# Upgrading Configuration Conflicts#

On upgrade, the configuration files are changed. If you have previously edited those files, the updates may not apply cleanly.

Configuration differences are particularly prevalent in multi-node Squirro clusters. Follow this guide to resolve those conflicts.

## Introduction#

Squirro uses RPM packages to install on Linux systems. One functionality of these packages is, that they install configuration files. These files are usually located in the /etc directory and can be edited to change the configuration of the installed services.

In Squirro’s case, the following directories contain configuration files relevant to the running of its services:

• /etc/squirro - configuration for the Squirro microservices

• /etc/nginx/conf.d - web server configuration to serve the Squirro application and microservices

• /etc/elasticsearch - Elasticsearch configuration

• /etc/sysconfig - Squirro environment settings (filename: squirro)

## Identifying Conflicts#

If you have edited any of the files in these directories and upgrade Squirro, this may result in .rpmnew files being written.

You can find those files with the following command:

find /etc -name '*.rpmnew'


This command will find all the configuration conflicts, not just the ones for Squirro services. Use the folder list above as a reference if you only want to identify the Squirro configuration conflicts.

## Resolve File#

For each file that has been identified in the previous section, follow this process to resolve any conflicts.

In the example we assume that the find command returned the file /etc/squirro/test.ini.rpmnew.

1. Change into the right directory: cd /etc/squirro

2. Compare the rpmnew file to the original: diff -u test.ini test.ini.rpmnew

3. Now there are two ways to resolve this conflict:

• If you want to discard all your changes, you can simply move the rpmnew file over the old file: mv test.ini.rpmnew test.ini

• To manually copy some of the configuration changes from the rpmnew file to your configuration file, edit the file: nano test.ini or vi test.ini

## Usage of Diff#

To compare the files, the Unix utility diff can be used. The recommended usage is a follows:

diff -u test.ini test.ini.rpmnew


This outputs the changed lines prefixed with + for lines that have been added in the rpmnew file compared to the old configuration and prefixed with - for removed lines. Additionally some lines before and after each change are included for better context.

When resolving these conflicts, proceed as follows:

• Ignore any of your changes - even though they are flagged as one addition and one removal. For example if you changed the database password, diff will flag an addition of the default database string and removal of your custom database string.

• Add any new configuration options that are not present in your config file.

• Uncomment or remove any removed configuration options. You can comment out lines by prefixing them with the # character.

## Multi-Node Squirro Clusters#

This section highlights configuration settings specific to multi-node Squirro clusters. If you run Squirro on a single system, you can safely skip this section. On multi-node clusters, Squirro services do not always use the local MySql or Redis servers, but to one of the servers that acts as the “”master:.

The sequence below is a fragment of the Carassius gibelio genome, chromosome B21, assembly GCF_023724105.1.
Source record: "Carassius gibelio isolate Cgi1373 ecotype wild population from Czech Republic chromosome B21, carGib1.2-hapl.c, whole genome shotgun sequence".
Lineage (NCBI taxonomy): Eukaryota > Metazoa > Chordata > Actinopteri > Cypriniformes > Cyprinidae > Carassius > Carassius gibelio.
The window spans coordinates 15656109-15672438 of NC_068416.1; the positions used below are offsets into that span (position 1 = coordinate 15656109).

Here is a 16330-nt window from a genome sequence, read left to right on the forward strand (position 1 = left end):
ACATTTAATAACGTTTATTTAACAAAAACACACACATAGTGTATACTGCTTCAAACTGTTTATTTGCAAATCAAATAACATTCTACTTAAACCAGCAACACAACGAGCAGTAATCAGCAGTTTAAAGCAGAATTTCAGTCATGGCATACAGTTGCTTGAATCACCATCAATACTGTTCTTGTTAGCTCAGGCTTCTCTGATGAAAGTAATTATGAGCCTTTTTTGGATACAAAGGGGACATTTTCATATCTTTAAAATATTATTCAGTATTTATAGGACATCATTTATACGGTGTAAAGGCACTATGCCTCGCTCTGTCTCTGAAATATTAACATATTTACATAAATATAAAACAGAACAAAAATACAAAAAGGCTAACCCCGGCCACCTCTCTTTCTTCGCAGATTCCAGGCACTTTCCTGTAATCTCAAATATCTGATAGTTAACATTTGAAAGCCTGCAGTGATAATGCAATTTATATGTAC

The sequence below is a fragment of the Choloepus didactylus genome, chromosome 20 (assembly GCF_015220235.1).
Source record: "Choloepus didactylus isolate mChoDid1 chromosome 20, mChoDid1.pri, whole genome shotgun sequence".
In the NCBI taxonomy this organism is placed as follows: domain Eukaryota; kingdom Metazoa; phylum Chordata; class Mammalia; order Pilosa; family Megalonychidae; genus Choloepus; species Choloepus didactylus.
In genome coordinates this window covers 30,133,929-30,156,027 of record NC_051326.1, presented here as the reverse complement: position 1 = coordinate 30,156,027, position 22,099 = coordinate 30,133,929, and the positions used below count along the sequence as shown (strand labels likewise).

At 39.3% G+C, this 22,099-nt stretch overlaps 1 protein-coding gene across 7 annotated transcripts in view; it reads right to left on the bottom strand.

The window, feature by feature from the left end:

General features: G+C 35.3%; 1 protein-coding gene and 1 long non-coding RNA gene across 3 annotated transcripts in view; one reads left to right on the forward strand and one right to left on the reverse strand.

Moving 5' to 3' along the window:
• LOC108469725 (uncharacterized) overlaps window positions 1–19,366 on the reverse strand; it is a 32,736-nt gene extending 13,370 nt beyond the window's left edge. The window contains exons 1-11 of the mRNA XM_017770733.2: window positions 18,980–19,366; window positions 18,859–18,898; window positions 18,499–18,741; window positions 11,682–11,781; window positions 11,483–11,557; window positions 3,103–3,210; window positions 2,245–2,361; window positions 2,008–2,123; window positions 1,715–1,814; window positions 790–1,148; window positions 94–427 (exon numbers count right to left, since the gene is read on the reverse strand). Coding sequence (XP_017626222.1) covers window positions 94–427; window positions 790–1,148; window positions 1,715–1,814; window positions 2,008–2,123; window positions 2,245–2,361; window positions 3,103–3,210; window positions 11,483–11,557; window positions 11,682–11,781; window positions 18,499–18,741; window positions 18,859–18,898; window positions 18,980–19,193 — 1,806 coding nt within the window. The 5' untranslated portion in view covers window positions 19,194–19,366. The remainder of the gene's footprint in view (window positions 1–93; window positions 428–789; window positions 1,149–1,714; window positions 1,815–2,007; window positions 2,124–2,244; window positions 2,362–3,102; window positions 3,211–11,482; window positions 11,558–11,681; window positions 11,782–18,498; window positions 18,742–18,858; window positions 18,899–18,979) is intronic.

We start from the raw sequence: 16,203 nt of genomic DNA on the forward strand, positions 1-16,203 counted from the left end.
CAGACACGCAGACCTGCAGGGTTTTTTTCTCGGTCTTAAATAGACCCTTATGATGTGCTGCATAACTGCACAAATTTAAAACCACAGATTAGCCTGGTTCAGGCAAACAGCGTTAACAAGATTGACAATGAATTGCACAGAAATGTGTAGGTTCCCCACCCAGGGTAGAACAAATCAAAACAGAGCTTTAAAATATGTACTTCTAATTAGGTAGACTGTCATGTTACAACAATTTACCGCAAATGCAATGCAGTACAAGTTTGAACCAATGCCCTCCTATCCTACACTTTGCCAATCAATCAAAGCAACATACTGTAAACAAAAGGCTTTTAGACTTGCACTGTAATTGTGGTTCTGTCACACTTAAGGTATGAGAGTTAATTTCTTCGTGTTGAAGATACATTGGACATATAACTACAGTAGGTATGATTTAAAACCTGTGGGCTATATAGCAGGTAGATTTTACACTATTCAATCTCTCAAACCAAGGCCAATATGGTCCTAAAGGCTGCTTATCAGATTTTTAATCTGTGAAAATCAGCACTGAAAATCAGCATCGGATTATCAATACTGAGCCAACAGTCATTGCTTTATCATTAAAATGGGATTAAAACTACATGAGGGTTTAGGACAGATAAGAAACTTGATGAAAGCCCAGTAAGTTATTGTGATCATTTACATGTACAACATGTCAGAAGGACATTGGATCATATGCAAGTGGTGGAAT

As a result, all settings called either db_endpoint_discovery (for MySQL connections) or endpoint_discovery (for Redis) need to be set to true.

In contrast, single-node Squirro installations and new installations (or upgrades introducing new Squirro services or existing Squirro services whose new version uses a new MySQL or Redis database) introduce out-of-the-box settings of false for both endpoint_discovery and db_endpoint_discovery.

Here is an example based on the Squirro Topic-Api service corresponding to the Squirro 2.4.2 release:

 Single-node Multi-node /etc/squirro/pipeline.ini [handler_file] application = pipeline [pipeline] item_debug_output_directory = /var/lib/squirro/pipeline/debug [fetch] fetch_directory = /var/cache/squirro/pipeline/pages [redis_bloom] endpoint_discovery = false password = ... [redis_in_flight] endpoint_discovery = false password = ... [redis_pipeline_retries] endpoint_discovery = false password = ... [queues_local] endpoint_discovery = false redis_password = ...  /etc/squirro/pipeline.ini [handler_file] application = pipeline [pipeline] item_debug_output_directory = /var/lib/squirro/pipeline/debug [fetch] fetch_directory = /var/cache/squirro/pipeline/pages [redis_bloom] endpoint_discovery = true password = ... [redis_in_flight] endpoint_discovery = true password = ... [redis_pipeline_retries] endpoint_discovery = true password = ... [queues_local] endpoint_discovery = true redis_password = ... 

Guidance for resolving differences in multi-node clusters are:

1. Ensure that all properties endpoint_discovery and db_endpoint_discovery are set to true

2. If a /etc/squirro/*.ini.rpmnew file has an endpoint_discovery or db_endpoint_discovery setting (set to false), apply that setting as well as a password to the same section (adding it if it does not exist yet).

For example, the upgrade between Squirro versions 2.4.1 and 2.4.2 adds the redis_pipeline_retries section along withendpoint_discovery = false and the password which is only right for single-node clusters. For multi-node clusters you’d need to copy the redis_pipeline_retries section in /etc/squirro/pipeline.ini and modify endpoint_discovery to true as has been done in the Multi-Node example above.